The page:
With 0.02% of the population estimated to have human immunodeficiency virus (HIV/AIDS), Egypt is a low-HIV-prevalence country. However, HIV prevalence rates in Egypt have increased six fold in the last few years, compared to 2000.
The percentage of new cases of HIV- positive in Egypt is increasing every year by 20%-30%. In 2019, the average number of new cases of HIV in Egypt was 2470 per year. According to UNAIDS’s 2019 statistics, there are about 13,000 people currently living with HIV in Egypt. However, unsafe behaviors among most-at-risk populations and limited condom usage among the general population place Egypt at risk of a broader epidemic.
Among officially reported cases, people between 25-49 years old are among most-at-risk groups, as sexual intercourse and intravenous drug usage are the primary mode of transmission of HIV in that age. However, recently this category has increased to include younger ages due to drug usage, according to the National AIDS Programme’s (NAP) report issued in November 2019.
Males are seven times more likely to have HIV than females. This may be the case since men conduct tests more than women, as well as the spread of drug usage amongst males.
These statistics point that there may be a concentrated HIV epidemic in Egypt among high-risk groups, but due to social stigma and lack of prevalence data, it is unacknowledged.
Nonetheless, over time, the Egyptian government has made efforts to improve the lives of people with HIV in the country. It launched several initiatives to examine and treat patients in strict secrecy, establishing 14 treatment centres. In 2020, the Egyptian Ministry of Health and Population will launch a campaign to examine pregnant women in maternal and child health centres for HIV.
HIV’s patients have increased in 2019 by 28%, compared to 2010. In addition, 36,000 people are estimated to be HIV-positive in the Middle East and North Africa region, making one of the highest rates of the HIV patients in the world, said Heba Ali, UNAIDS Egypt’s country manager.
In commemoration of the World AIDS Day 2019, she called for “intensifying efforts to eliminate the social stigma of HIV patients,” explaining that UNAIDS’s main goal is leading the global efforts to end HIV by 2030, by supporting Egypt’s national AIDS programme.
As a response to the UN campaign against HIV, Egypt adopted 90-90-90 treatment plan target by 2020. The plan aims at reaching 90% of HIV patients, then 90% of those initiated in treatment, and 90% of those on treatment virally suppressed, by adhering to the treatment course.
Under the auspices of the Ministry of Health and Population, the National AIDS Programme viewed all efforts made by the ministry to combat the disease.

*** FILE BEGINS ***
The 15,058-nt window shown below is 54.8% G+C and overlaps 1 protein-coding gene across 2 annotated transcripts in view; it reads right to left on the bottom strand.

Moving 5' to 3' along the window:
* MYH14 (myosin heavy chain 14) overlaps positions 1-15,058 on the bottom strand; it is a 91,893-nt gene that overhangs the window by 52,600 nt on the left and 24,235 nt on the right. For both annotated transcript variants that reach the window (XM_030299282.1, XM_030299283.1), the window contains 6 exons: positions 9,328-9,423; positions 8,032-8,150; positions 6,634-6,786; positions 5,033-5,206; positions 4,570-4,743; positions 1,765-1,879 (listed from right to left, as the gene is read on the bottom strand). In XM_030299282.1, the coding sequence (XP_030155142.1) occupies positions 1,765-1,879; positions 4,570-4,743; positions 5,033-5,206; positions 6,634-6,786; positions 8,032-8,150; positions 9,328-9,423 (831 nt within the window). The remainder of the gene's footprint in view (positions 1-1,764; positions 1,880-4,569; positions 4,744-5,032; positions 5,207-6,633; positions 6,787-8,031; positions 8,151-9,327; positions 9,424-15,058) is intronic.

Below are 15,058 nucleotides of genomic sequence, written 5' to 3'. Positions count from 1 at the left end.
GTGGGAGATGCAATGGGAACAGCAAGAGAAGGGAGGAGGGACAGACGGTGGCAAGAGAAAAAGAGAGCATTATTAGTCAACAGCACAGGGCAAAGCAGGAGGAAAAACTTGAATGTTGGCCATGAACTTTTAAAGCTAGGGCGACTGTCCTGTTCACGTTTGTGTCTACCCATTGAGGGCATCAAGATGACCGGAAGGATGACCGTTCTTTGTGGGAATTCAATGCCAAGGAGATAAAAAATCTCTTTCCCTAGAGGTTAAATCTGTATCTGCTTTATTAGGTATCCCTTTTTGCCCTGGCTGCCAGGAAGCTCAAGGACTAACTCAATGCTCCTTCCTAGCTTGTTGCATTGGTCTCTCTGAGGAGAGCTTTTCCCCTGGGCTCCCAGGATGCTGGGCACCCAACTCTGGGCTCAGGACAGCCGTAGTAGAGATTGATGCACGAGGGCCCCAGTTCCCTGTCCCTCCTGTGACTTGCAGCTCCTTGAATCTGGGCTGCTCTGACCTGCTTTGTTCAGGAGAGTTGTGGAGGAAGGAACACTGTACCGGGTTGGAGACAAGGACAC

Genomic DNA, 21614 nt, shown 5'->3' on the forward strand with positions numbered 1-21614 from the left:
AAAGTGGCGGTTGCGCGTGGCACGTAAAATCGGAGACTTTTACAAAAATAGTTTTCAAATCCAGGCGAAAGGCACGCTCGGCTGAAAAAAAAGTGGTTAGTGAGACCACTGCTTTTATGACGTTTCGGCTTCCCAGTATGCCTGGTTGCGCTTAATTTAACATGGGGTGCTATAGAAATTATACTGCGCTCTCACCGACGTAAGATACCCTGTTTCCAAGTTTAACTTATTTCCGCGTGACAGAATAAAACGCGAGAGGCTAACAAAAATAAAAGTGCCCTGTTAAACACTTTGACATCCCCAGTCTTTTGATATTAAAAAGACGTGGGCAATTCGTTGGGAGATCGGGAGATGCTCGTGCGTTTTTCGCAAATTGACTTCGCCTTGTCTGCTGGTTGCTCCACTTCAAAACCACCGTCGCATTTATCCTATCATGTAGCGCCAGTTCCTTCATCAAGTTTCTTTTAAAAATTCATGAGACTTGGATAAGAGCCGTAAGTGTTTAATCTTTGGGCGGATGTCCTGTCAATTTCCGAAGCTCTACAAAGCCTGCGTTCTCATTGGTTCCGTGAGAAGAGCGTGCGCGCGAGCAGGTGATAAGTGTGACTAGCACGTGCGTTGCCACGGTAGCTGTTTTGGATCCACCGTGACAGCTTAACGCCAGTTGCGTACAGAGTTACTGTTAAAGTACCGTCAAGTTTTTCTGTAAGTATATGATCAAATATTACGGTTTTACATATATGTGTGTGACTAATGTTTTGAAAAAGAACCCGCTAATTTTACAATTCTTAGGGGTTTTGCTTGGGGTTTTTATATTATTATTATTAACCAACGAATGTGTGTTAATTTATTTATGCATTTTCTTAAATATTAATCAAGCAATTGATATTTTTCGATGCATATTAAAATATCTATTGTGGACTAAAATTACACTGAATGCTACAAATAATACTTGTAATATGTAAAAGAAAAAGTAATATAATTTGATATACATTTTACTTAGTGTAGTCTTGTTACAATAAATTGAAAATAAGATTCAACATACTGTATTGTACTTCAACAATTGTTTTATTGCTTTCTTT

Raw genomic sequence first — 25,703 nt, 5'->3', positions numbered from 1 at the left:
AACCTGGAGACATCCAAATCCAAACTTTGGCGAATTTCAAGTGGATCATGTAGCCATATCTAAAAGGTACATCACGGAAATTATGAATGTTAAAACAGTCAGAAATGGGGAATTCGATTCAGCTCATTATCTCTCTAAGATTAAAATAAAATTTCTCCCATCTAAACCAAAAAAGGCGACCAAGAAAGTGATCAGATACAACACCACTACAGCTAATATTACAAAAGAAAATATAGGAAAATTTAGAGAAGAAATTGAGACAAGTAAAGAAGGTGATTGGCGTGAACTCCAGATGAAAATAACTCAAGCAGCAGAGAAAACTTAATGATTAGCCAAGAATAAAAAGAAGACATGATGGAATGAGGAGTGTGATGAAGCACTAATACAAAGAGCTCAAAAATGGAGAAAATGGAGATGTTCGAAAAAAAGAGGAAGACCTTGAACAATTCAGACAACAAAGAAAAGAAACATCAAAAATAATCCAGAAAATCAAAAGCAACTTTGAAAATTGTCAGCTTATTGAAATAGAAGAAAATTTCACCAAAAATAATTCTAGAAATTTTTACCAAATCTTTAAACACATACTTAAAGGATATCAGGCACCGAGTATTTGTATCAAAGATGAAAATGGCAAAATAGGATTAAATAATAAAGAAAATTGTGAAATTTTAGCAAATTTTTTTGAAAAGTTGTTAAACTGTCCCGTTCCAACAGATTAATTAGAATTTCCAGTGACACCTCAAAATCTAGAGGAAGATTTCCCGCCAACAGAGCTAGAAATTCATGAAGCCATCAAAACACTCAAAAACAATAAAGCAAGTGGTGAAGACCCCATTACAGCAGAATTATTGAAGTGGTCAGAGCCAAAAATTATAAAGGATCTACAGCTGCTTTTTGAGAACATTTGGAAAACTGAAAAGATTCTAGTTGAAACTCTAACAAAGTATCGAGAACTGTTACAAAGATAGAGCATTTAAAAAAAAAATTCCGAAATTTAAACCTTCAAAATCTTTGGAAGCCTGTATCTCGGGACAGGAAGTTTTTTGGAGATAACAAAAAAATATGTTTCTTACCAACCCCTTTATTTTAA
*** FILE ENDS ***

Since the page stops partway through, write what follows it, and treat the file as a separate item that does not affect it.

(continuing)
The National AIDS Programme Coordinator Heba El Sayed declared that the number of HIV’s patients registered in Egypt is 13,000 cases since 1986 and the number increases by an average of 20-30% each year.
In 2019, 2470 cases were diagnosed with HIV, and is expected to increase by December 2019 as the programmeme is working now on new cases. El Sayed added that the ministry has provided 14 treatment centers in 14 governorates in Egypt. However, one of the biggest challenges the programmeme faces is stigma and discrimination against patients.
The UNICEF programme in Egypt also addresses HIV by preventing the transmission of HIV from mothers to children. In cooperation with the Health and Population Ministry, they launched an awareness campaign in eight governorates, which managed to target 50,000 women.
Walid Kamal, HIV programme manager at the UN Development Programme (UNDP) in Egypt, declared that since 2008, the Egyptian government started to implement a plan in order to provide all HIV drugs through the Ministry of Health and Population. He added that in 2017, the government managed to support the HIV drugs by 100%.
As a goodwill ambassador of the global campaign to fight HIV, Actor Nicolas Mouawad stated during the conference that it is vital to know the symptoms of the disease and the ways to prevent it due to the large number of HIV cases. He added that awareness campaigns are still needed since people are still afraid of dealing with them.
“It is important to provide psychological support for HIV patients, because having this disease is very harsh. It is linked to behaviors that society condemns such as drugs and sex,” Mouawad stated, asserting that 90% of the infected people are afraid of declaring that they are HIV patients.
He explained that the social stigma pushes HIV patients to the point of pretending to have cancer only to gain people’s sympathy. He clarified that they are at risk of destroying their social relationships if they reveal their actual disease, stressing that everyone is responsible for providing them with both support, health, and preventive education.
According to figures issued by Ministry of Health and Population in 2015, only 4% of young women in Egypt and 7% of young men between the ages of 15 to 24 had accurate knowledge about HIV, adding to the state of disinformation, stigma, and discrimination.
According to UNAIDS’ statistics in 2018, 37.9 million people are estimated to be HIV-positive globally, clarifying that 1.7 million cases were diagnosed only last year, and 770,000 passed away in the same year form HIV-related illnesses.